A told B, and B told C
"I'll meet you at the top of the coconut tree!”
Chicka chicka boom boom!
Will there be enough room?
Still more, W, and X, Y, Z!
The whole alphabet up the-
from Chicka Chicka Boom, Boom
written by by Bill Martin, Jr. and John Archambault
illustrated by Lois Ehlert
Simon & Schuster Books For Young Readers, 1989
Because letters and words are fun and a good way to learn, I requested a magnetic bulletin board for the new children’s room at the newly refurbished Main Library. One of my favorite displays was a set of large magnetic letters. I stuck them to the board in random order and set out some of my favorite abecedaries (ABC books). I’d watch or help the youngest kids put the letters in order. Sometimes I’d craft a message like “Dance to your own tune” or something equally inspiring and trite. Sometimes, older kids would spell words. Surprisingly, I never had a problem with this!
Fast forward a decade or so. We have Wordle! My older daughter was the first to introduce me. Soon, both my daughters were sharing their solves. We had a team of three. That was then. Now our team of eight sends each other our solves (there is hardly ever a miss) and by the end of the day, everyone who solves the puzzle in the least number of tries wins a (virtual) crown. I think we’re all having fun with it.
And the best part for me: You can only play once.
I know there are Wordle knock-offs you can play, but none of them is a one-off. Wordle is just enough to get my brain going in the morning. Then I read for a while before I move on to email and the rest of my mundane chores before my day really begins. Right now my laundry is washing itself. I finished my grocery list. I watched an old webinar I’d been putting off.
But I wondered, where did Wordle come from? According to New York Times, “Wordle Is a Love Story,” (1/3/22). John Wardle created a word game as a gift to his partner. The game caught on fast with his family, friends, and the rest of the world. “On Nov. 1, 2021, ninety people played. On Sunday, just over two months later, more than 300,000 people played. Since Wordle was acquired by the New York Times, participation has declined a little, but seems to have leveled off to about 250,000 games played per day. That seemed like a very low number!
In trying to verify it, I found a stat from The Conversation.com “Wordle has nearly 3 million players across the world and versions of it are appearing in other languages.” And from The Houston Chronicle “[B]y the end of [January, 2022] there were millions.”
Wordle’s easy rules and one-and-done format are part of its attraction. Being able to share answers with friends and family sure seems like a plus for us.
Plenty of people, maybe even most people, spend time playing computer games when their time might be better spent on exercise, learning something new, weeding the garden, conversing face-to-face in real time with friends, family, and acquaintances…
I know “all work and no play makes Jack and Jill dull children (and adults, for that matter), but video game addiction is a real thing. Also called internet gaming disorder, about 3-4% of people who play video games suffer from video game addiction. (GameQuitters.com)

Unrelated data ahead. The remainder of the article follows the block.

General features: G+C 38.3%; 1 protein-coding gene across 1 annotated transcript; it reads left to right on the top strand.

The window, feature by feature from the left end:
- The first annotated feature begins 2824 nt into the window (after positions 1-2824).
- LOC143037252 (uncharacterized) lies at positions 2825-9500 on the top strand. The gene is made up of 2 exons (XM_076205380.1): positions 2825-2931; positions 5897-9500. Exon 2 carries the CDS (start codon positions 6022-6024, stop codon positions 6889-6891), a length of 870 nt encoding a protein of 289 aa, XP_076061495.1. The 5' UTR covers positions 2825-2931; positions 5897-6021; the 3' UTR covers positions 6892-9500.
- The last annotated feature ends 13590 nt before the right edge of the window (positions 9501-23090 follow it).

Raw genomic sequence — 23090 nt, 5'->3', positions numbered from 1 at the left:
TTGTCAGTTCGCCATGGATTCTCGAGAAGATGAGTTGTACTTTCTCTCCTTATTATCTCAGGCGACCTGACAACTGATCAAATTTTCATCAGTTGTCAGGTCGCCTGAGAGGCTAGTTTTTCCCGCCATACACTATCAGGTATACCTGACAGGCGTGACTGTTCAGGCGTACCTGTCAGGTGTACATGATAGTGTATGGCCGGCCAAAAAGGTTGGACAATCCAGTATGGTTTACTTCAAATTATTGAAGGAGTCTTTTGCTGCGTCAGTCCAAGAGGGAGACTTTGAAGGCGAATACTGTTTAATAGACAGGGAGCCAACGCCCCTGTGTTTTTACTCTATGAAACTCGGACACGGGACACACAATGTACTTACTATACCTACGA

While many researchers consider video game addiction similar to gambling disorder, other equally brilliant scientists claim it is different since gambling is pure chance while gaming requires a skill such as quick fingers or quick thinking. While gambling involves winning money (usually), gaming does not (usually). Both, however deliver that rush of good feeling at a win.
Regardless, The Cleveland Clinic warns “any activity or habit that becomes all-consuming and negatively impacts daily functioning can cause significant mental, social and physical health issues.” If this is you or someone you love, seek medical help.
While researchers are still studying the causes of video game addiction, most agree that it is the rush of dopamine that floods our brains when we win that keeps us coming back for more. A person who is overcome by gaming will usually feel sad or anxious. They need to spend more and more time gaming in order to feel the same excitement and sometimes lie about their behavior. Giving up previously enjoyed activities or social relationships in favor of gaming is also something to watch for. Find a list of symptoms here.
Talk therapy done with a a trained psychologist or psychiatrist is the usual treatment. While many, maybe even most people play video games, researchers at the Cleveland Clinic caution that “it is important to be aware of the amount of time spent playing them.”
I’ve been known to play more than one solitaire game in a row. I have a jigsaw puzzle app, and a version of Angry Birds, too, but for me, nothing beats a walk in the park, tending my plants, and curling up with a good book.
I’m reading Stolen Focus:Why You Can’t Pay Attention and How You Can Think Deeply Again by Johann Hari (Crown, 2022). The author traveled all over the world asking scientists why we are losing our ability to stay “on task” for longer than a few minutes at a time without being distracted. While I’m only at the beginning of his work, he has learned how “we can get our focus back, if we’re willing to fight for it.” Watch him promote his book on YouTube or explain his ideas on depression and addiction in his TED talks.
—Be curious! (and learn a new 5-letter word)
FB: Here’s a sentence with only two five-letter words. The week before the Canfield Fair finds me wishing for one more sunny week before the leaves change. And another one: Enjoy!